An early song in the show ‘Take it as a Compliment’ has the Jewish lead character vying against the many “positive” stereotypes that British Jews can face via statement’s like “Jews control the world”. Another song ‘Guilty’ has the protagonist deciding it’s “time for someone else to feel guilty” as he throws off the guilty shackles of living in Israel, where Jews are in fact in control of the vast majority of parliament.

If those sound like contradicting messages, it’s intentional. This idea that Jews have power is really antisemitic when you talk about it in the UK. But in Israel Jews really do have power,” Agnon explains. The inability to discuss these slightly strange dichotomies is at the heart of the musical’s intent. 

How do you stop antisemitism while still keeping a healthy critical eye on topics like Israel’s treatment of Palestinians? “I am very angry at the narratives that try to tell you that you have to choose between solidarity with Palestinians, and solidarity with Jews. I don't think those two things come at the expense of the other,” Agnon says.

Actors Maya Kristal Tenenbaum, Hannah Bristow and Amy Parker rehearsing
Actors Maya Kristal Tenenbaum, Hannah Bristow and Amy Parker rehearsingCam Harle

Agnon is quick to add that despite this, the musical isn’t an Israel-Palestine musical. Nor is it about Labour in 2019 (Corbyn isn’t mentioned). Instead, it’s more about the complicated ways Jews navigate the world of antisemitism from the perspective of someone new to his status as a minority.

This is, of course, a pretty heavy topic with historical and political baggage aplenty. Why a musical, then? Agnon is naturally perfectly poised to answer with his research background in using music for activism.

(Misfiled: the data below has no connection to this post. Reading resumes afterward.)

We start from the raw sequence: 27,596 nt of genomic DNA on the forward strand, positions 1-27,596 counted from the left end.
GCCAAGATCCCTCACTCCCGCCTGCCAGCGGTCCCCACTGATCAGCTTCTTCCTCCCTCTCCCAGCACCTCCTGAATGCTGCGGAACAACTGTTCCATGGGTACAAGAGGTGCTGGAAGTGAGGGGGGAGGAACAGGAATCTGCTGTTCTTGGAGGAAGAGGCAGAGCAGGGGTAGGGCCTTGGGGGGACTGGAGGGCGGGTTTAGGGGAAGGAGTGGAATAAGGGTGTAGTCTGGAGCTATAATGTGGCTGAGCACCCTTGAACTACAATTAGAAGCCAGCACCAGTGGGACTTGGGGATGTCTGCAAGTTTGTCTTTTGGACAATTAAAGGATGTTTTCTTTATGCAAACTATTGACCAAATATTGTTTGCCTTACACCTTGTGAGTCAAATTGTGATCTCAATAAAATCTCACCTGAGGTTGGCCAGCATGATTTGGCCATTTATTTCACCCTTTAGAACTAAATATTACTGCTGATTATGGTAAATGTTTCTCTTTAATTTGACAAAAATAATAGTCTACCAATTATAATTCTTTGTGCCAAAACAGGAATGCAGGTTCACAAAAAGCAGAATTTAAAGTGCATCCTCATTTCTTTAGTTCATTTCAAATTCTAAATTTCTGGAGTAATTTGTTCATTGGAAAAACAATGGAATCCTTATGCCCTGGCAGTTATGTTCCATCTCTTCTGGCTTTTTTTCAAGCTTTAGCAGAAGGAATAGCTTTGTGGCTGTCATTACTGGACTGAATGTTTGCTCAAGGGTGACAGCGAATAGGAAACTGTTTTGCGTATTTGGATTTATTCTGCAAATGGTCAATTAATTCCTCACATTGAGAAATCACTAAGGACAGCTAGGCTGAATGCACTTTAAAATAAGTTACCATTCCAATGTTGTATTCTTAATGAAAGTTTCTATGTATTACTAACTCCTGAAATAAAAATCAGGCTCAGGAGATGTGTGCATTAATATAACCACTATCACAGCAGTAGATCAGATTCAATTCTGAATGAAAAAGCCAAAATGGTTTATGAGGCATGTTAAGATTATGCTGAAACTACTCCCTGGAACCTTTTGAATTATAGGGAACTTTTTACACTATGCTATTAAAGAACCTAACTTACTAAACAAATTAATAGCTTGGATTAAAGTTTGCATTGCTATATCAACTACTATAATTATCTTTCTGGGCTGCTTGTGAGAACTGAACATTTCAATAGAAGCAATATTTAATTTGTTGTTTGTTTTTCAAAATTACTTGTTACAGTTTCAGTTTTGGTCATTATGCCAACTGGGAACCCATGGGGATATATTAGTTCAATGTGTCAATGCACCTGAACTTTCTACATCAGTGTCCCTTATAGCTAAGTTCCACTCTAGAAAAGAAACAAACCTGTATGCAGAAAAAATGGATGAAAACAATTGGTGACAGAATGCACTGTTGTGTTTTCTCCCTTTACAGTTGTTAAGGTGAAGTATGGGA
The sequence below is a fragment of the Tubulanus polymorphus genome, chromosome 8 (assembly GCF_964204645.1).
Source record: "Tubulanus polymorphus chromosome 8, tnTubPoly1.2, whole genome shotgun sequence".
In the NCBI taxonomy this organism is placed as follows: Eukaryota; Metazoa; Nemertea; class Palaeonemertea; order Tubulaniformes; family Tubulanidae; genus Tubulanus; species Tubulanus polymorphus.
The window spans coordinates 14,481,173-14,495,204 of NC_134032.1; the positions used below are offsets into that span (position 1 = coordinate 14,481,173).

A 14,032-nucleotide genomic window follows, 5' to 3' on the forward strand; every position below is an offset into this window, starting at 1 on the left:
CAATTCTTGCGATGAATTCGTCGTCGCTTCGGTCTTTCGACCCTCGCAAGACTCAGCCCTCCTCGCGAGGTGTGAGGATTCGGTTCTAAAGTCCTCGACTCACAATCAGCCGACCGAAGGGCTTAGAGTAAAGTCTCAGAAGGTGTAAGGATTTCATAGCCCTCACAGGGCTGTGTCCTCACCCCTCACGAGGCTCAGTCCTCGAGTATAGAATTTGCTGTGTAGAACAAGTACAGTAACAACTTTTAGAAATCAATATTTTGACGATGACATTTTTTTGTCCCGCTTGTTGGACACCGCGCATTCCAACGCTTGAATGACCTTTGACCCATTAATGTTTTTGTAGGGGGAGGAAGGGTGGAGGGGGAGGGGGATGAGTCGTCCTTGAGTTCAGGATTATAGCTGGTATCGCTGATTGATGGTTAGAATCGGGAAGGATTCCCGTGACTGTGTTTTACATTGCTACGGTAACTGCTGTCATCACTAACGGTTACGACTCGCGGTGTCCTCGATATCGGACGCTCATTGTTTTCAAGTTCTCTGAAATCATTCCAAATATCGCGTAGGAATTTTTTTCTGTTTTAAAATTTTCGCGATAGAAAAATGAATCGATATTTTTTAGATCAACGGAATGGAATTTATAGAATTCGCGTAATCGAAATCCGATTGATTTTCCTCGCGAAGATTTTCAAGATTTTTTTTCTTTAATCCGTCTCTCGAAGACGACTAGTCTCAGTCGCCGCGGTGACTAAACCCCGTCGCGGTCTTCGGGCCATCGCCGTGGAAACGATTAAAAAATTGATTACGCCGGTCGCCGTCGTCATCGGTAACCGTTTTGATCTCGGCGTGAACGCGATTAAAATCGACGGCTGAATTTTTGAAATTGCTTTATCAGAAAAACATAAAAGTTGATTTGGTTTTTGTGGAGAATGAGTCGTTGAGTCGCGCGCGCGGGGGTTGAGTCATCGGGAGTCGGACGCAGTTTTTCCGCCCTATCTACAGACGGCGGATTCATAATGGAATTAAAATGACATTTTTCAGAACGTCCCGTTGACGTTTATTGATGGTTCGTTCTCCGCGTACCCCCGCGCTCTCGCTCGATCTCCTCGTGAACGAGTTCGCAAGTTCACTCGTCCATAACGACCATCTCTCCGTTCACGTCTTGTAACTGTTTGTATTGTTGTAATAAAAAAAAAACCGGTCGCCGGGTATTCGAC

Using a performance, with multiple characters all spouting different views, is itself a good way to tackle an issue with myriad complex opinions. In a musical, you can “bring all sorts of voices together. You don’t say here is the authority, that authority will tell you what is true. I don't want that. I want people arguing on stage.”

Agnon oversees rehearsals
Agnon oversees rehearsalsCam Harle

“We have a lot of people arguing on stage,” Agnon adds. It’s reminiscent of an old Jewish saying: “Two Jews, three opinions”. Jewish theology is defined by scholars of differing opinion arguing across centuries over interpretation. It’s only natural the tradition would extend to 21st century art.

In fact, the musical itself is a medium Jews have long gravitated to, remarks Agnon. “I see it as one of the best new Jewish traditions.” From George Gershwin, through Stephen Sondheim to Jonathan Larson; Jews love writing musicals. “I think there are reasons for that. It's not just a coincidence. It has to do with this complexity, but also just fun at the same time, which is what my musical is aiming at.”


Antisemitism: A (((Musical))) is at the Camden People’s Theatre, London until 28 October with a post-show Q&A on 21 October.